Now-Steelers cornerback Brandon Boykin brought up an old topic when his initial remarks on being traded from the Eagles suggested that coach Chip Kelly wasn’t comfortable with black men.
But upon arriving at Steelers camp, Boykin tried to clarify his remarks, saying Kelly’s problem was more one of communication.
“When you’re a player, you want to be able to relate to your coach off the field,” Boykin said, via Jeremy Fowler of ESPN.com. “There were times he just didn’t talk to people. You would walk down the hallway, he wouldn’t say anything to you. I’m not saying he’s a racist in any way. . . .
“I felt a lot of guys in that locker room feel the same way. Of course, when you’re in the organization, you’re not going to voice your opinion. For me, I’ve always been a guy of honesty. Not trying to put anybody out in any way, but if you’re honest with me, I’ll be honest with you, and I felt like that honesty wasn’t there all the time.”
Boykin also said he was finished talking about Kelly, which is probably a good idea.
The idea of Kelly being racist, first broached by former Eagles running back LeSean McCoy, seemed ludicrous on its face. But Boykin’s initial remarks that Kelly was “uncomfortable around men of our culture,” can still be true while not equalling racism.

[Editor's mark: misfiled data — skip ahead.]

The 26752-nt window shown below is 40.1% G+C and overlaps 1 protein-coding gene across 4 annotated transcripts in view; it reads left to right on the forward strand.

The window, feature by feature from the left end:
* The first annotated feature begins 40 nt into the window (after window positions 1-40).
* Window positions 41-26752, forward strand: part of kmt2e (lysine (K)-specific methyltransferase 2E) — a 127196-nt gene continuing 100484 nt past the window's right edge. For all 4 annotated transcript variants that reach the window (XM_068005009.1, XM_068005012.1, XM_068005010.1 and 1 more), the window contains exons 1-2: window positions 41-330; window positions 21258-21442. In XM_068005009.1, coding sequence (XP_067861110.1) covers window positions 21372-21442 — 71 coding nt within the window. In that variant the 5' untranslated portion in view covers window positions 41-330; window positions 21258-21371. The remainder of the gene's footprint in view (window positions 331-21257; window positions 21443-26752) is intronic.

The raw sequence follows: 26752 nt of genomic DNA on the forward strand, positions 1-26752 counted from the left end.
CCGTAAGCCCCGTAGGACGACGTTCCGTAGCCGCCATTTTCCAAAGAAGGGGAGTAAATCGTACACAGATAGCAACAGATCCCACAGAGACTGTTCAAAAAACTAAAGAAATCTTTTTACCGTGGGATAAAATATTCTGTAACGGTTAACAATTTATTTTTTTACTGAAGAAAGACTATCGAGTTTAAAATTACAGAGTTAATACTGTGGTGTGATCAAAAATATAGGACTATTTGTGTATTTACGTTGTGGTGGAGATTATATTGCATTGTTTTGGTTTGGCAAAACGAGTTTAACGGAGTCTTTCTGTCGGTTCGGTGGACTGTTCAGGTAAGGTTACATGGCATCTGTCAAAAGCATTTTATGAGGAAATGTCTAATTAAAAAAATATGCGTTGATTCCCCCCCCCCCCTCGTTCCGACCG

The group of people Kelly seems most uncomfortable with is people. He’s approached the NFL with a style which borders on Moneyball, only more ruthless — treating players like commodities to be maximized or brokered, rather than individuals with feelings.
It’s easier to sell that at the high levels of the NCAA, where the football coach is practically a deity whose power can be absolute. But as teenagers grow into adults, they’re going to want to feel respected. And if Kelly can’t figure out a way to strike that balance, he may eventually find himself more comfortable in the college game.